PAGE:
Yea, turning back, they tempted God, and limits set upon Him, who in midst of Isr'el is the only Holy One. (MP1650--Scottish Psalter)

God does not sin; He cannot be tempted.

In Matthew’s Gospel, something similar is said about Jesus:

Now He did not do many mighty works there because of their unbelief. 
Matthew 13:58 NKJV

In the one sense it is impossible for the creature to limit the Creator. Yet, when God ties His work to man’s faith/or obedience, there is a sense in which man can and does limit God.

David Guzik, pastor,

Our fear and unbelief, our unwillingness to follow God’s direction, limits the blessings He has planned for our lives. Think about that the next time you worry about taking a step of faith.

Asaph goes on to remember more of the miracles in Egypt and more of the unbelief and stubbornness of the people. He reminds his reader of Shiloh, when God turned His back on His people again and the ark of the covenant was stolen. The story of Shiloh is found in 1 Samuel 4; the Philistines defeated the Israelites in battle to the loss of 4,000 soldiers, then the ark was stolen and carried off. Thirty thousands soldiers died in the resulting battle, and even some priests from the tabernacle.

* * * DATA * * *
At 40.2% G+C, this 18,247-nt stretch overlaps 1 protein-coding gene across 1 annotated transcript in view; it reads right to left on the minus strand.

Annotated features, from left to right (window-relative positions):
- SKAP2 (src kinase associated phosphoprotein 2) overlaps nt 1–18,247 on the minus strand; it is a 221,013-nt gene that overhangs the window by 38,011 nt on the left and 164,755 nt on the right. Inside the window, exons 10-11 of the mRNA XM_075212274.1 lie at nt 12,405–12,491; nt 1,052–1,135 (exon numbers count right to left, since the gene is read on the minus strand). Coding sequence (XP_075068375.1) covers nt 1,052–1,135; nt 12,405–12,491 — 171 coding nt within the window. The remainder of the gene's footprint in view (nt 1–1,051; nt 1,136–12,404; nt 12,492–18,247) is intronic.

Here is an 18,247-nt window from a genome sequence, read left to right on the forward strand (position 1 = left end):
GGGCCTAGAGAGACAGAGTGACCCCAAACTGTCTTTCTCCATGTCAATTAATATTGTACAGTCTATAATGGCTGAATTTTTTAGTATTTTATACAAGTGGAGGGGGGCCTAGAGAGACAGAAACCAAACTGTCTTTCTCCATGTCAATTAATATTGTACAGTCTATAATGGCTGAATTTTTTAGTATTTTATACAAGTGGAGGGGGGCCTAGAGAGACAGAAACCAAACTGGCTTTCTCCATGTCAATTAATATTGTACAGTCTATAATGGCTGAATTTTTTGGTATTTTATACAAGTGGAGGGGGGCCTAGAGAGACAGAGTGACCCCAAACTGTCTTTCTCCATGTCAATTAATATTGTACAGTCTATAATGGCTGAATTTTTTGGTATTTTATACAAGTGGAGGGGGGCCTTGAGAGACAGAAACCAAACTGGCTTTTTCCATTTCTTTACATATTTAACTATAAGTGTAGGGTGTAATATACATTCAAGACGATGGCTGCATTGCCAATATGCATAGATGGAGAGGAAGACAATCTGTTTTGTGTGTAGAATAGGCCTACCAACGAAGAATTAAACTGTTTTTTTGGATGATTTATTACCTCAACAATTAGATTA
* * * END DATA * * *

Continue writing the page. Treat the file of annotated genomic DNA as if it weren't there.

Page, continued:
1 Samuel 5 describes what happened to the Philistine people as a result of the ark of the covenant.

Then the Lord awoke as from sleep, as a warrior wakes from the stupor of wine. He beat back his enemies; he put them to everlasting shame. Then he rejected the tents of Joseph, he did not choose the tribe of Ephraim; but he chose the tribe of Judah, Mount Zion, which he loved. He built his sanctuary like the heights, like the earth that he established forever. He chose David his servant and took him from the sheep pens; from tending the sheep he brought him to be the shepherd of his people Jacob, of Israel his inheritance. And David shepherded them with integrity of heart; with skillful hands he led them.
Psalm 78:65-72 NIV